Holy the lone juggernaut! Holy the vast lamb of the middleclass! Holy the crazy shepherds of rebellion!
— Allen Ginsberg, “Footnote to ‘Howl’ ”
Answers are demanded of too many questions.
Write the vision, plain as a tabletop,
carved into barroom wood.
Vision has a time appointed,
presses on, will not lie. Wait for it.
Let go, ungrasp.
Let go, free.
Promissory note, hope.
The structure of bread.
A new moon over Highway 77.
Reptile, ogre, jackal, mud
— pure as any other thing.
Singer-king leapt and whirled
and claimed his loot, sinner
that he knew himself to be and prophet.
Wisdom is queen.
Patrick T. Reardon
Patrick T. Reardon, a three-time Pushcart Prize nominee, has authored twelve books, including the poetry collections Requiem for David (Silver Birch), Darkness on the Face of the Deep (Kelsay) and The Lost Tribes (Grey Book). His memoir in prose poems Puddin’: The Autobiography of a Baby was published in November, 2022, by Third World Press with an introduction by Haki Madhubuti. His website is patricktreardon.com. His poetry has appeared in Rhino, Main Street Rag, America, Autumn Sky, Burningword Literary Journal and many others. His poem “The archangel Michael” was a finalist for the 2022 Mary Blinn Poetry Prize.
The usual builders’ rubble, buckled screws,
snapped trowel-heads, small chunks of plank,
the strips of broken two by two, the bottle-caps.
(Images of blokes in spring and summer sun
drilling, fixing, tamping, swigging.)
A foot or two, a generation lower,
the first sheep’s bones. My farming cousin
confirmed their species, and this had been
the slaughterhouse field, where sheep, pigs, cows,
would wait their entry to the abattoir.
(My father’s gang, living a street away as boys,
would listen to the squeals and bleating,
before the thud. The sudden laden silence.)
I wondered about those bones. So how
did they escape the slaughter? And for what?
Then suddenly a skull, a flat crushed skull
(my cousin said a lamb of two years old).
So what obscure extinction?
My daughter, nine years old, dealt with it
earnestly, calling the remnant “Larry”.
We buried him between the compost and the beans
and raised a simple cross.
Robert Nisbet is a Welsh poet whose work has appeared widely in Britain and the USA. He won the Prole Pamphlet Competition in 2017 with Robeson, Fitzgerald and Other Heroes. In the USA he has been nominated for a Pushcart Prize four times in the last three years.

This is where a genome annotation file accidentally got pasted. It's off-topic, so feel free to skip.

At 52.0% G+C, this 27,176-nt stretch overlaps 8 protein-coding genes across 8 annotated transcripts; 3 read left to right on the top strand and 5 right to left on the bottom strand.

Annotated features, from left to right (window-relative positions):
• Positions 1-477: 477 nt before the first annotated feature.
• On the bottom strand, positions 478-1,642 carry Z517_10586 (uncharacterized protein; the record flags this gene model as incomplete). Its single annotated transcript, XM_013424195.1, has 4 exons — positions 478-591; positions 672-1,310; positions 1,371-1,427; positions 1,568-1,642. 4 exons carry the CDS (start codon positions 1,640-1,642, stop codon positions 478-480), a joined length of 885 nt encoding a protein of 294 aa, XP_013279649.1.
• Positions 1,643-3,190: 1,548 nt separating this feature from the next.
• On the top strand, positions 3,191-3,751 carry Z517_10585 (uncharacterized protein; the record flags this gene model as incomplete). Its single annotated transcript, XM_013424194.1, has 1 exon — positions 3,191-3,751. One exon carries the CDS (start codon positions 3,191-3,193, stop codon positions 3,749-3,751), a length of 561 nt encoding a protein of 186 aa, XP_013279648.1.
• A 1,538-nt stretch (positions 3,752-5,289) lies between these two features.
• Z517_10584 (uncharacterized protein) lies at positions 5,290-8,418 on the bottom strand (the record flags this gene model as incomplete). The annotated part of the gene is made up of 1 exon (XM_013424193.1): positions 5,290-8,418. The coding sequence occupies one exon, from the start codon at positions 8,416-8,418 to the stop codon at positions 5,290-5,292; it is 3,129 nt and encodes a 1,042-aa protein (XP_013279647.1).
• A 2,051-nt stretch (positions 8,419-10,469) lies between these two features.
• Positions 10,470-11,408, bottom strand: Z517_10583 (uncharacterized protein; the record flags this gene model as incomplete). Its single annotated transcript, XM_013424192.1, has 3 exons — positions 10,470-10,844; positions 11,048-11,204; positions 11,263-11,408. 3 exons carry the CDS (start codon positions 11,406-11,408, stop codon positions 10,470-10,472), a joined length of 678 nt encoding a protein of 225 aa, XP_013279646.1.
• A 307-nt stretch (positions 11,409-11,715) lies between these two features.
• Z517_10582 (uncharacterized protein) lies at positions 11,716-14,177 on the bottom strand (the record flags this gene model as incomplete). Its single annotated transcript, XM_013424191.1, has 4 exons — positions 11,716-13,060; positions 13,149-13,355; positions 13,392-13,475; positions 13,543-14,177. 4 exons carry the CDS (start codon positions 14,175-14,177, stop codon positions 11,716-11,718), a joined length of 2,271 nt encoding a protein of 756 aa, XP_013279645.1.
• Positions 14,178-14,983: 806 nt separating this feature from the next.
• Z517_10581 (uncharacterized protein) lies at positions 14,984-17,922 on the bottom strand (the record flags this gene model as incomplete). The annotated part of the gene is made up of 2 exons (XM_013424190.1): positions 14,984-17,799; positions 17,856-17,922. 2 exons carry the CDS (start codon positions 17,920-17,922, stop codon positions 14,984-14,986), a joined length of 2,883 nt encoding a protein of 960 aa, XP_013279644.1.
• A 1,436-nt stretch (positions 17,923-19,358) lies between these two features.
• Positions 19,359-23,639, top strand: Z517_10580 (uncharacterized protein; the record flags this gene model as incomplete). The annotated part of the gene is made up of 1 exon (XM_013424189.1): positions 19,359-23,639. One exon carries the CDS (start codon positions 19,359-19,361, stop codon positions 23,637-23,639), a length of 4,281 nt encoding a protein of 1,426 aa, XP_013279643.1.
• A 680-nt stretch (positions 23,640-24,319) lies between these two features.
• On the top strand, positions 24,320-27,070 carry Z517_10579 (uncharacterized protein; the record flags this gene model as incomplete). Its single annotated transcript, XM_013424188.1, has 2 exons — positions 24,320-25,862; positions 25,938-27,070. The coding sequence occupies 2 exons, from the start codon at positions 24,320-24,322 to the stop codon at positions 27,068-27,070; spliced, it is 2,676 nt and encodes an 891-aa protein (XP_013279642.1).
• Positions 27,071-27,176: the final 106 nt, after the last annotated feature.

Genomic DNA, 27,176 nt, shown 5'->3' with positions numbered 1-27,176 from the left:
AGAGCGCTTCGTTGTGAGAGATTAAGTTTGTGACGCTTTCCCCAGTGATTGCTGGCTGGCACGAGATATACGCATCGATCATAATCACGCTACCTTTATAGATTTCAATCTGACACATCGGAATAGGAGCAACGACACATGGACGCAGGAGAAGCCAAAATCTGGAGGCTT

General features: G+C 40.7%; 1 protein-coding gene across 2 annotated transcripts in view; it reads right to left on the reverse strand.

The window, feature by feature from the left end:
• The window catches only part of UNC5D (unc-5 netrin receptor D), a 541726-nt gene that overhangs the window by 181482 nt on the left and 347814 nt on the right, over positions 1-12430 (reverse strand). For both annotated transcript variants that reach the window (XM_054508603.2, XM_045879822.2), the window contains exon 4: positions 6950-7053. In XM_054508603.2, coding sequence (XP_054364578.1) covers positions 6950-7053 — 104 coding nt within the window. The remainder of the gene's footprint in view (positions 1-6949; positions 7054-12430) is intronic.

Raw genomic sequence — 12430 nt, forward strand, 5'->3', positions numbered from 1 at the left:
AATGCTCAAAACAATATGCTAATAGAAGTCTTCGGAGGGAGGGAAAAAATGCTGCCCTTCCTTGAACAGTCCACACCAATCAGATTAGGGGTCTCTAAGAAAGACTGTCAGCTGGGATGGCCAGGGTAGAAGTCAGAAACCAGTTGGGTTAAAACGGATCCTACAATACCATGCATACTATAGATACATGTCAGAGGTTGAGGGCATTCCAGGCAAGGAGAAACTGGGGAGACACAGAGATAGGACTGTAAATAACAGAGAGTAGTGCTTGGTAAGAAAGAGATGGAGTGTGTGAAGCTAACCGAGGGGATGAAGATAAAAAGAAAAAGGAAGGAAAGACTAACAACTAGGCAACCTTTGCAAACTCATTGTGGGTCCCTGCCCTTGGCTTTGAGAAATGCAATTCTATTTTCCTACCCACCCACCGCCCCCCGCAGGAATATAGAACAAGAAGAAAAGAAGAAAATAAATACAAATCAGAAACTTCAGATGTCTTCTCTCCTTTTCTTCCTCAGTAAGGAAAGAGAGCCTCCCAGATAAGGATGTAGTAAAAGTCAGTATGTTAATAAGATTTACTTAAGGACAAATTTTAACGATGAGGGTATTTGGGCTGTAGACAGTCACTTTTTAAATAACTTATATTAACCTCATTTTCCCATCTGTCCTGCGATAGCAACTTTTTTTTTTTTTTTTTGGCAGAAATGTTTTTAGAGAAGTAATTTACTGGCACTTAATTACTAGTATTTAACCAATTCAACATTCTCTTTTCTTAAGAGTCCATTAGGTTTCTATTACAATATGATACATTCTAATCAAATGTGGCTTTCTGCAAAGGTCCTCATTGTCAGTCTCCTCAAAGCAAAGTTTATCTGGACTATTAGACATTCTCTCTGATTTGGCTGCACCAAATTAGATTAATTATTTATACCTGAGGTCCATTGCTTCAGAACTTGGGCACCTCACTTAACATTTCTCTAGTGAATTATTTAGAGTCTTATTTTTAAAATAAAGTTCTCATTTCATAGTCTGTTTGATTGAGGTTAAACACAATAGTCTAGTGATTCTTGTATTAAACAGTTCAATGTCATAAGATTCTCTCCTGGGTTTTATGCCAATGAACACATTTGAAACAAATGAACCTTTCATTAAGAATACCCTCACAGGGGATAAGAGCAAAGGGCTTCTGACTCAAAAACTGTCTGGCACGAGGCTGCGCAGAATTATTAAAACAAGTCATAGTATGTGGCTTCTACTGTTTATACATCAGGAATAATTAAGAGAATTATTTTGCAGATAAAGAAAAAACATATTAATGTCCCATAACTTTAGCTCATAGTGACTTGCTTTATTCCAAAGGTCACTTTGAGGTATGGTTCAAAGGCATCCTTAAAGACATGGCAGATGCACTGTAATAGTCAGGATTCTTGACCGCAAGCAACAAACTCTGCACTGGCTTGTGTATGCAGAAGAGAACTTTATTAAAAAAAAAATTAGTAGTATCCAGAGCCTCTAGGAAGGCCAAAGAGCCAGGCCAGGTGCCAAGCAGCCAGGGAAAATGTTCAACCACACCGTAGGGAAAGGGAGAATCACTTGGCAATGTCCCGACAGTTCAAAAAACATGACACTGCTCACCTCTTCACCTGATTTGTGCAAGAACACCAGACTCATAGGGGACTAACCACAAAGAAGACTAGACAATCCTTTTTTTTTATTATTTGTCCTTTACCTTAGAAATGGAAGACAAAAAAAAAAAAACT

Life is and is not like a poem.
The poem enters a room with variable dimensions
And all at once I feel it sway.
My feet enter a room and its colors are always the same.
A line comes dressed with the surprise of sudden stops
And redresses itself with every turn it makes into the next;
There is no dirty laundry hanging on the line.
A day without lines is a day filled with boredom.
An average line escapes like a melodic flute or trombone
Towards the back of an orchestra;
In my everyday world it’s the only instrument I play.
I pay out the line as the poem comes near to its dock.
A poem has a theory of movement and each movement a sign;
A life has more movements and hopes for more time.
MICHAEL SALCMAN: poet, physician and art historian, was chairman of neurosurgery at the University of Maryland and president of the Contemporary Museum. Poems appear in Arts & Letters, Barrow Street, The Café Review, Hopkins Review, The Hudson Review, New Letters, and Poet Lore. Books include The Clock Made of Confetti, The Enemy of Good is Better, Poetry in Medicine, his popular anthology of classic and contemporary poems on doctors, patients, illness & healing, A Prague Spring, Before & After, winner of the 2015 Sinclair Poetry Prize, and Shades & Graces, inaugural winner of The Daniel Hoffman Legacy Book Prize (Spuyten Duyvil, 2020). Necessary Speech: New & Selected Poems was published by Spuyten Duyvil in 2022.